What is that one thing you think Deeshaa achieves?

Deeshaa achieves connections. There is a core aim to the blog: discovering through dialogue, experience, exploration, observation and introspection what India is and where it is going. Deeshaa connects my efforts with others who have a similar quest.

Which are your favourite blogs?

I am not one of those people who read scores of blogs. It takes me time to carefully consider what others have written. Therefore, my reading is fairly limited, although eclectic. Mostly I read blogs of those who I know, either directly or only on cyberspace.

Rajesh Jain’s Emergic is my favourite tech blog. For India's rural news and viewpoint, I read Suhit Anantula's World is Green. My group blog of choice is Wetware, which was started by Reuben Abraham. Veerchand Bothra's Mobile Pundit is a great source for mobile related content. Brad DeLong is among my favorite professors and has an incredible economics and political blog. "It is all trivial and obvious except ..." by Tim Worstall of the UK is another eclectic intelligent viewpoint that I find remarkable. Sonal Vaidya writes "A potpourri of thoughts" from New York, which is guaranteed to entertain, inform and make you wonder. Oh, I should not forget Stupid Evil Bastard. Should not be missed.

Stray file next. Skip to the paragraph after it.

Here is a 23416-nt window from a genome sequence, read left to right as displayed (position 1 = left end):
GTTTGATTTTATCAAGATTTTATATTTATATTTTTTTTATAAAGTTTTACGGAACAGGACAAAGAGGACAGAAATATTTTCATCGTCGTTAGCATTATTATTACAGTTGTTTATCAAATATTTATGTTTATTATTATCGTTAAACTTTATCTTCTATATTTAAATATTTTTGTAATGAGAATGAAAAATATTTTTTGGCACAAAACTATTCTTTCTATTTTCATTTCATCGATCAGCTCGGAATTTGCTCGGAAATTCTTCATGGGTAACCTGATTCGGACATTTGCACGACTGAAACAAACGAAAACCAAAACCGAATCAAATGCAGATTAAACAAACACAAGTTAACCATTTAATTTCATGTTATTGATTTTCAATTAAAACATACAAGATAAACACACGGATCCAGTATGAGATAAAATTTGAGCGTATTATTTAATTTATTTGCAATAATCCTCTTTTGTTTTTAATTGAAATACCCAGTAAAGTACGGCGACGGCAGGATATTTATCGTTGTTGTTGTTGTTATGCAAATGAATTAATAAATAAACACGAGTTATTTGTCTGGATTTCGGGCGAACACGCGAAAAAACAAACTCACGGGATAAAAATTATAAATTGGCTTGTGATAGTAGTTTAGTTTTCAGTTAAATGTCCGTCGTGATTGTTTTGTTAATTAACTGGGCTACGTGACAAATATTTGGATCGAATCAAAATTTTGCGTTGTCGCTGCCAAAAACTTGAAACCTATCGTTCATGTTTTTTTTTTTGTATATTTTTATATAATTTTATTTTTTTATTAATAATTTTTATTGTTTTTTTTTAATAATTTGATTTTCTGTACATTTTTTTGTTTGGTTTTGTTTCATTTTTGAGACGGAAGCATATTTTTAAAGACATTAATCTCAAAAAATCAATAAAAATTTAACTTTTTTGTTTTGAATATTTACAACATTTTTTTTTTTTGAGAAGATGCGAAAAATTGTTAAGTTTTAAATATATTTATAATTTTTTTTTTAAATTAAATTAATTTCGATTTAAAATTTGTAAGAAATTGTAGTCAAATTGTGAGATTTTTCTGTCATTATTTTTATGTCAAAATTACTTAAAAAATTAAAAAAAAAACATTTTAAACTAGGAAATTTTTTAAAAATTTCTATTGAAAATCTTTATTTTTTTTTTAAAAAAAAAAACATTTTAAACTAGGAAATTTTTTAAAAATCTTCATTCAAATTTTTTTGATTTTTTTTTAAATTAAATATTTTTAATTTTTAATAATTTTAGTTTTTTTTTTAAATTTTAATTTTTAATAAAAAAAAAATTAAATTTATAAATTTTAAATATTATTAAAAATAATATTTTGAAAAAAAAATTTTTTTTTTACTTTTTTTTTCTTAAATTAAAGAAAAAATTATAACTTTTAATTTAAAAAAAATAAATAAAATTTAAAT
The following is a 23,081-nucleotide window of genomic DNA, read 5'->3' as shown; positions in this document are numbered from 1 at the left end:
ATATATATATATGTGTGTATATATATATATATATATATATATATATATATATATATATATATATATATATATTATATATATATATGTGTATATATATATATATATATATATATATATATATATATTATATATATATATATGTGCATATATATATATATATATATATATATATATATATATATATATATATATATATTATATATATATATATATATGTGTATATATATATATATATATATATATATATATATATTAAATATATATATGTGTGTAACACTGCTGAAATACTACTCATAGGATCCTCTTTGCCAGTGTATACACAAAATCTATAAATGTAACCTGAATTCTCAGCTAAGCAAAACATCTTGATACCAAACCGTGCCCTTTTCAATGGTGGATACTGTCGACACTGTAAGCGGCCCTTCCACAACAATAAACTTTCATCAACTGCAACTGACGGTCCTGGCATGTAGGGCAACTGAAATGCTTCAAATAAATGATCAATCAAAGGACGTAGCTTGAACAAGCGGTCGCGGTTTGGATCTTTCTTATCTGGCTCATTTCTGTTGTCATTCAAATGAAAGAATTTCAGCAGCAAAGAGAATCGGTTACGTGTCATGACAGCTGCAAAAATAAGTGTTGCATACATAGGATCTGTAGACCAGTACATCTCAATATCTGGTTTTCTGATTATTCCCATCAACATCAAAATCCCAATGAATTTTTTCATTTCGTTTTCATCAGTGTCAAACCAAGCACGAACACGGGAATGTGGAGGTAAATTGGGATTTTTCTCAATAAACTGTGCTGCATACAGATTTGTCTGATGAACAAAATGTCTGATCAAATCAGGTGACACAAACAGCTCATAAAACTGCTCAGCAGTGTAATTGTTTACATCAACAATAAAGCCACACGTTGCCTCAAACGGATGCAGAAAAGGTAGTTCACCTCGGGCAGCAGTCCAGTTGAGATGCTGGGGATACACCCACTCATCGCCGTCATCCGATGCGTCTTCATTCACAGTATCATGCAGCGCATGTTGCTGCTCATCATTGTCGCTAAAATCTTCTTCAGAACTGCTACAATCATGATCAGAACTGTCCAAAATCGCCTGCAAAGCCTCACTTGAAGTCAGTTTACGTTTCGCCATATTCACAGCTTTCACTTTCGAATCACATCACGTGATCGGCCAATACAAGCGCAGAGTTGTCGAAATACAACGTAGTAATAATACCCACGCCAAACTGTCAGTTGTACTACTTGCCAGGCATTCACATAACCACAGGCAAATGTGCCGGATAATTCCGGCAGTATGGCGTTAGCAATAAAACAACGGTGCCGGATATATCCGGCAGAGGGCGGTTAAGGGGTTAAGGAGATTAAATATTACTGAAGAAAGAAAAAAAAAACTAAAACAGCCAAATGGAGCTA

Do you use any tools like w.bloggar etc to blog? Which newsreader do you use?

I use Movable type for my blog. Don't use any newsreader.

Do you actually have a life? How does life interfere with your blogging?

I should take the 5th on that question. Answering it may incriminate me. But seeing as I don't give a damn on my blog, I may as well answer that question. OK, I admit that I no longer have a life. Before I came to Mumbai nearly a year and a half ago, I had a life.

Do you think Indian blogs can change anything anywhere, especially in India?

Blogs change India? Are you kidding! Nothing can change India, least of all a bunch of stupid blogs that are written by a bunch of people who need to get themselves a life and read by those who desperately need to get out more often.

Blogs can bring alternative viewpoints to the public discourse

Seriously though, blogs can bring alternative viewpoints to the public discourse. In fact, blogs bring the public into the public discourse. The mainstream media can be very insular and incestuous. Blogs inject much needed diversity of viewpoints.